26. Lord of essential life, help me to die.
To will to die is one with highest life,
The mightiest act that to Will's hand doth lie--
Born of God's essence, and of man's hard strife:
God, give me strength my evil self to kill,
And die into the heaven of thy pure will.--
Then shall this body's death be very tolerable.
27. As to our mothers came help in our birth--
Not lost in lifing us, but saved and blest--
Self bearing self, although right sorely prest,
Shall nothing lose, but die and be at rest
In life eternal, beyond all care and dearth.
God-born then truly, a man does no more ill,
Perfectly loves, and has whate'er he will.
28. As our dear animals do suffer less
Because their pain spreads neither right nor left,
Lost in oblivion and foresightlessness--
Our suffering sore by faith shall be bereft
Of all dismay, and every weak excess.
His presence shall be better in our pain,
Than even self-absence to the weaker brain.
29. "Father, let this cup pass." He prayed--was heard.
What cup was it that passed away from him?
Sure not the death-cup, now filled to the brim!
There was no quailing in the awful word;
He still was king of kings, of lords the lord:--
He feared lest, in the suffering waste and grim,
His faith might grow too faint and sickly dim.
30. Thy mind, my master, I will dare explore;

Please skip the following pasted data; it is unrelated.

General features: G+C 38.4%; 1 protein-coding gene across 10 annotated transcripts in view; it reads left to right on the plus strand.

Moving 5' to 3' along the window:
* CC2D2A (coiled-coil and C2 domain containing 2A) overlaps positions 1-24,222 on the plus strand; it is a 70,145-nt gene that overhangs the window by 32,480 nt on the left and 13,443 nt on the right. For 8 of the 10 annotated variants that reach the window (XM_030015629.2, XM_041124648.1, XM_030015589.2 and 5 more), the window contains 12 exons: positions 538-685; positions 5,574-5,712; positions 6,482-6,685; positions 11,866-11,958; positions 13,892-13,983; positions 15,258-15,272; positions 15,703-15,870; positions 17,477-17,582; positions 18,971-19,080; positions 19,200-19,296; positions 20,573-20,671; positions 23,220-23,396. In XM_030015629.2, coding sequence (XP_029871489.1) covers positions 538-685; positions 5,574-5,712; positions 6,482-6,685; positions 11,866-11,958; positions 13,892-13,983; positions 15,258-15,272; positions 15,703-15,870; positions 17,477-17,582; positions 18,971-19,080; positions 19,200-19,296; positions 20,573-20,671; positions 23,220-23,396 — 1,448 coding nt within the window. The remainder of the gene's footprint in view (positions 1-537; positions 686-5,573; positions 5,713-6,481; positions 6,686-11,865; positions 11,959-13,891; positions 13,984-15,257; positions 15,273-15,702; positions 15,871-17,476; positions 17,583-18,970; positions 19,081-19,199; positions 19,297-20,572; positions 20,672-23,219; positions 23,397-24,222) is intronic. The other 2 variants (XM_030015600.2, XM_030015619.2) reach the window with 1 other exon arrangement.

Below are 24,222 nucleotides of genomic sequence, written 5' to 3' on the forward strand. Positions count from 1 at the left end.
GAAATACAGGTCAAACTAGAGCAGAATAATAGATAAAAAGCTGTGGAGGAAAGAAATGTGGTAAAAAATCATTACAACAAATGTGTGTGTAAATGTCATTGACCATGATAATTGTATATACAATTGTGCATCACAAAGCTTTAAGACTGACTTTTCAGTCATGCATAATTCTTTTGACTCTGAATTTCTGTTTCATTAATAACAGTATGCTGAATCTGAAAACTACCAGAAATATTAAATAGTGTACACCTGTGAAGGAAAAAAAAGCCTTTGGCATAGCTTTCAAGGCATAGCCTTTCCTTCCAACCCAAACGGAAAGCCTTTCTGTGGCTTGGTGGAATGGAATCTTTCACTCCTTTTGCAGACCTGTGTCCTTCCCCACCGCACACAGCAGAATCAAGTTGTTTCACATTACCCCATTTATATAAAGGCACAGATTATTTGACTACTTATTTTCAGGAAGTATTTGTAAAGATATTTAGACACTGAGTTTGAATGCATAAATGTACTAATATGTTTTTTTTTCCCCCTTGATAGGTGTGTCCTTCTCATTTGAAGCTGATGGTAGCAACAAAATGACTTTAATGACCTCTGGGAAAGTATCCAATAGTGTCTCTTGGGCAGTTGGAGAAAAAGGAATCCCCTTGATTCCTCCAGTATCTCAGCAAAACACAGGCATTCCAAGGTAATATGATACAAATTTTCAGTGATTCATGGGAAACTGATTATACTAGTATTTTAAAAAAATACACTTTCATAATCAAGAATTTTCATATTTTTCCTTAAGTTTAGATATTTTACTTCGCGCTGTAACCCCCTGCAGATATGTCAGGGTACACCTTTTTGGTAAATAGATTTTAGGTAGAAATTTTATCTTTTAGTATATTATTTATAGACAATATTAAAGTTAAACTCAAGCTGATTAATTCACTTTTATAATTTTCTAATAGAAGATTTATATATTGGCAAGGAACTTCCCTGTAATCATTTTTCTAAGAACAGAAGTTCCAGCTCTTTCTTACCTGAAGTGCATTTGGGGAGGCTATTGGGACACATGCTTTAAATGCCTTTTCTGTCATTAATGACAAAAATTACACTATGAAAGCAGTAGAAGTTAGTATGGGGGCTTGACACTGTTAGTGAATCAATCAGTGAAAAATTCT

What we are told, that we are meant to know.
Into thy soul I search yet more and more,
Led by the lamp of my desire and woe.
If thee, my Lord, I may not understand,
I am a wanderer in a houseless land,
A weeping thirst by hot winds ever fanned.
31. Therefore I look again--and think I see
That, when at last he did cry out, "My God,
Why hast thou me forsaken?" straight man's rod
Was turned aside; for, that same moment, he
Cried "Father!" and gave up will and breath and spirit
Into his hands whose all he did inherit--
Delivered, glorified eternally.
APRIL 1. LORD, I do choose the higher than my will.
I would be handled by thy nursing arms
After thy will, not my infant alarms.
Hurt me thou wilt--but then more loving still,
If more can be and less, in love's perfect zone!
My fancy shrinks from least of all thy harms,
But do thy will with me--I am thine own.
The above is excerpted from George MacDonald's A Book of Strife in the Form of The Diary of an Old Soul (Public Domain, 1880). For further information see this post.